“Don’t tell Mom.” = An e-mail from my sister.

“I know.” = My response.

We hadn’t done anything illegal (you’re shocked, I’m sure). We hadn’t broken anything or hidden any evidence, and we weren’t re-enacting the Christina Applegate movie. We simply decided to protect the woman who bore us from: news of the Return of the Thrush. It may not be grammatically correct to capitalize the name of the infection or to put “the” in front of it, but it feels appropriate. We just weren’t sure Mom could handle it, even though she’s dealt with much greater crises with one hand behind her back and the other one cooking a gourmet dinner. You could hear her teeth grind every time she asked, “Is it any better?” and a pained sigh every time I said, “No, not really.” And I might have thought she was overdoing it a bit, had I not discovered for myself that knowing that your daughter is in pain is a whole new kind of anguish.

My mom will never let me live down the day when I told her, “I am too apathetic.” Eight years old, I didn’t understand what she meant by needing to walk in someone else’s shoes, let alone the difference between empathy and apathy. Now I think that empathy isn’t a strong enough word to describe what I feel when I see Francesca’s white thrushy tongue or how I felt when she got her vaccines last week. She looked up at me in horror and screamed what could only be translated as a mix of “how could you?” and “do something about this!”

“She’s going to make me cry,” I told the nurse.

“It wouldn’t be the first time. We had a dad crying in the corner this morning. And a few months ago, I had a mom who sobbed more than her baby. I told her that next time she might want to bring some support. Guess who she brought.”

“Her mother?”

“Yes. And just by chance, I was the one who gave her baby the next round of vaccines. So then I had baby, Mom, and Grandma all in tears. I told her, ‘Honey, that’s not exactly what I meant by support.'”

Of course, I did tell my mom about the Thrush. That’s why I’m not so covert as to refrain from regaling you of it here. The problem is that no one but Mom can offer the mom-athy I’m describing. That, and the fact that she could tell I was hiding something.


Filed under Career/Life, Relationships

6 responses to “Mom-athy

  1. Tracy

    Hi Cristina,
    I’m so sorry to hear Francesca has thrush. I feel badly for you and Joe and Francesca of course. I remember when Mark and Teresa had their first baby Christopher and he had thrush they thought he would never stop crying. Mark and Teresa could share their knowledge on this and other things. Seven kids gives you experience and knowledge. Hang in there! love your stories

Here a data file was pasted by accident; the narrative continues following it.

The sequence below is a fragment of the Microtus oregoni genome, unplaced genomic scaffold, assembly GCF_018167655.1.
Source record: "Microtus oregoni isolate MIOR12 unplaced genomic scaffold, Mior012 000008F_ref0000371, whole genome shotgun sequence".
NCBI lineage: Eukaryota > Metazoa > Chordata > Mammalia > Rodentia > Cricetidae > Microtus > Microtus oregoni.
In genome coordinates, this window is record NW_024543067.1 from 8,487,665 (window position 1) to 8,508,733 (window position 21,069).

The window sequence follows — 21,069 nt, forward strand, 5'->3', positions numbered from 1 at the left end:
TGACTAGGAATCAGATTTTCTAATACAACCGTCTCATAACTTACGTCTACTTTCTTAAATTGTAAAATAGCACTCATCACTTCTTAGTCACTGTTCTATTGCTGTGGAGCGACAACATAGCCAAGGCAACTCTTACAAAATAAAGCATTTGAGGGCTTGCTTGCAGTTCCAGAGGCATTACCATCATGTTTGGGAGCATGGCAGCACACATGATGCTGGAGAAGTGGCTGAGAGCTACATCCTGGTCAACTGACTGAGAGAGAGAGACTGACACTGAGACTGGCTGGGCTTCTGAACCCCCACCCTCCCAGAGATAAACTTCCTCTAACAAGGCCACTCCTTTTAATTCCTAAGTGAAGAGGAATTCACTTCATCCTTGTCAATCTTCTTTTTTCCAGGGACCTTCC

2. Cassie Christopher

    Oh, man, I feel your pain about the vaccines. At Bobby’s 4 month appointment, the nurse actually made me hold his arms down while she held his legs and gave him his shots. I can still hardly believe that I did that to my own kid. And good luck with the thrush…!!!!

  3. cathy weingeist

    There is nothing worse that the helplessness of no being able to protect your child from pain and sadness. Rob had a seizure when he was 5 and I still look at the photos of that tiny little body sliding into the CAT scan and his eyes fixed on me. And it doesn’t ever end. It was devastating when David’s “true love” dumped him a week before he was finalizing the design for the engagement ring. Oh, the pain that boy felt.
    On the other hand little Rob kept his eyes on me and David called me first and many many times later for comfort. There is nothing a child wants when she hurts than her mommy and that doesn’t change.
    A mothers sorrow and worry doesn’t end, but neither does her unconditional love and the boundless joy. Your bond with Francesca is forever and unbreakable.

  4. The image of an 8-year-old Cristina telling her mom she’s too apathetic is adorable. And I cannot imagine what it must be to step into that exam room with a little baby who can’t understand what’s going on. Maybe one day she’ll be also a mother, who will, like you, feel empathy both for her child, and also for her mother, who went through the same experiences. Beautifully (and hilariously) told story!

  5. Tracy, thanks for the tip to ask Francesca’s aunt and uncle how they dealt with this. I was starting to think that no one I knew had gone through it. Then I found out that my Italian cousin faced this with her baby several times this year. I appreciated the camaraderie, but not the “several years” part.

    Oh, Cassie, you had to hold his arms down?! I wanted to hold her hand or something, and the nurse finally said, “Okay, pick her up. I can put the band-aids on while you’re holding her.” They were the teeny tiniest band-aids I’d ever seen, especially for such great big cries.

    Cathy, I was just starting to think how this would never end, since I can see my mom still experiencing it. I worked on the epilepsy unit at Children’s hospital a lot last year, and I really don’t know how all those moms do it. You must have been terrified, watching Rob go into the CAT scan. Thank goodness you have two healthy boys.

    Yes, Jennifer, I was nothing if not precocious. I like your seeing the future of this cycle. I can’t help wondering what it holds.

  6. Pingback: Mom-athy Part 2 · Crucial Minutiae